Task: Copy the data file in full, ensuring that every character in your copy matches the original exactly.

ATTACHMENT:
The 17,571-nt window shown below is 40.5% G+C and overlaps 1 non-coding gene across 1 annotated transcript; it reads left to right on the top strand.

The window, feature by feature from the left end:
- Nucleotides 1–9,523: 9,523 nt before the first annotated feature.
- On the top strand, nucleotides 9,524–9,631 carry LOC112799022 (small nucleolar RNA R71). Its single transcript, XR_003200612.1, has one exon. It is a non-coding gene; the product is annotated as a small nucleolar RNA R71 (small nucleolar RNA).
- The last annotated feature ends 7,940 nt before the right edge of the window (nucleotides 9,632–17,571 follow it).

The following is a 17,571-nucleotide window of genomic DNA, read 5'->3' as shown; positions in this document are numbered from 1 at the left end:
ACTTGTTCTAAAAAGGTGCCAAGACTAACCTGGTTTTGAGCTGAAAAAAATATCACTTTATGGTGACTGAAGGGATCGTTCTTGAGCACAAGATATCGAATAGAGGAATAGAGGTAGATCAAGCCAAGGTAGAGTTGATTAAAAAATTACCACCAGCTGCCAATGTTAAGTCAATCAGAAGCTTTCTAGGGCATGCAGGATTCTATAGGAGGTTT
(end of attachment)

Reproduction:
The 17,571-nt window shown below is 40.5% G+C and overlaps 1 non-coding gene across 1 annotated transcript; it reads left to right on the top strand.

The window, feature by feature from the left end:
- Nucleotides 1–9,523: 9,523 nt before the first annotated feature.
- On the top strand, nucleotides 9,524–9,631 carry LOC112799022 (small nucleolar RNA R71). Its single transcript, XR_003200612.1, has one exon. It is a non-coding gene; the product is annotated as a small nucleolar RNA R71 (small nucleolar RNA).
- The last annotated feature ends 7,940 nt before the right edge of the window (nucleotides 9,632–17,571 follow it).

The following is a 17,571-nucleotide window of genomic DNA, read 5'->3' as shown; positions in this document are numbered from 1 at the left end:
ACTTGTTCTAAAAAGGTGCCAAGACTAACCTGGTTTTGAGCTGAAAAAAATATCACTTTATGGTGACTGAAGGGATCGTTCTTGAGCACAAGATATCGAATAGAGGAATAGAGGTAGATCAAGCCAAGGTAGAGTTGATTAAAAAATTACCACCAGCTGCCAATGTTAAGTCAATCAGAAGCTTTCTAGGGCATGCAGGATTCTATAGGAGGTTT